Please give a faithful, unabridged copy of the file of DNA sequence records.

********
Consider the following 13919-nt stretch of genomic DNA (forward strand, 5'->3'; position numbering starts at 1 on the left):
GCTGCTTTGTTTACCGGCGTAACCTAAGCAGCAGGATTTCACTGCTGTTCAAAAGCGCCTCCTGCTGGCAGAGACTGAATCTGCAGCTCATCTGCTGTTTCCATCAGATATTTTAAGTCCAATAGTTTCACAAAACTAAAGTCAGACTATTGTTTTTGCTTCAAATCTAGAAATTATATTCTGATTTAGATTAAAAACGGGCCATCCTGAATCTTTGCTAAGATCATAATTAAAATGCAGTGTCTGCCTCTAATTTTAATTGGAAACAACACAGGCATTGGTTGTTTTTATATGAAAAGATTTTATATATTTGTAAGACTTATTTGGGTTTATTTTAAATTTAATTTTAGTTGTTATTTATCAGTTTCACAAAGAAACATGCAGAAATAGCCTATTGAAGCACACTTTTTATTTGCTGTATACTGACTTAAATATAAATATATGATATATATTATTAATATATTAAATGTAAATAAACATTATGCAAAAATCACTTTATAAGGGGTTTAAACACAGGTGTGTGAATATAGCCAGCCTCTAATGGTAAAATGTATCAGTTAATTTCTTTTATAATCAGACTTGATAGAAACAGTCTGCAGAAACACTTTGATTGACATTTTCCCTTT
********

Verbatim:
Consider the following 13919-nt stretch of genomic DNA (forward strand, 5'->3'; position numbering starts at 1 on the left):
GCTGCTTTGTTTACCGGCGTAACCTAAGCAGCAGGATTTCACTGCTGTTCAAAAGCGCCTCCTGCTGGCAGAGACTGAATCTGCAGCTCATCTGCTGTTTCCATCAGATATTTTAAGTCCAATAGTTTCACAAAACTAAAGTCAGACTATTGTTTTTGCTTCAAATCTAGAAATTATATTCTGATTTAGATTAAAAACGGGCCATCCTGAATCTTTGCTAAGATCATAATTAAAATGCAGTGTCTGCCTCTAATTTTAATTGGAAACAACACAGGCATTGGTTGTTTTTATATGAAAAGATTTTATATATTTGTAAGACTTATTTGGGTTTATTTTAAATTTAATTTTAGTTGTTATTTATCAGTTTCACAAAGAAACATGCAGAAATAGCCTATTGAAGCACACTTTTTATTTGCTGTATACTGACTTAAATATAAATATATGATATATATTATTAATATATTAAATGTAAATAAACATTATGCAAAAATCACTTTATAAGGGGTTTAAACACAGGTGTGTGAATATAGCCAGCCTCTAATGGTAAAATGTATCAGTTAATTTCTTTTATAATCAGACTTGATAGAAACAGTCTGCAGAAACACTTTGATTGACATTTTCCCTTT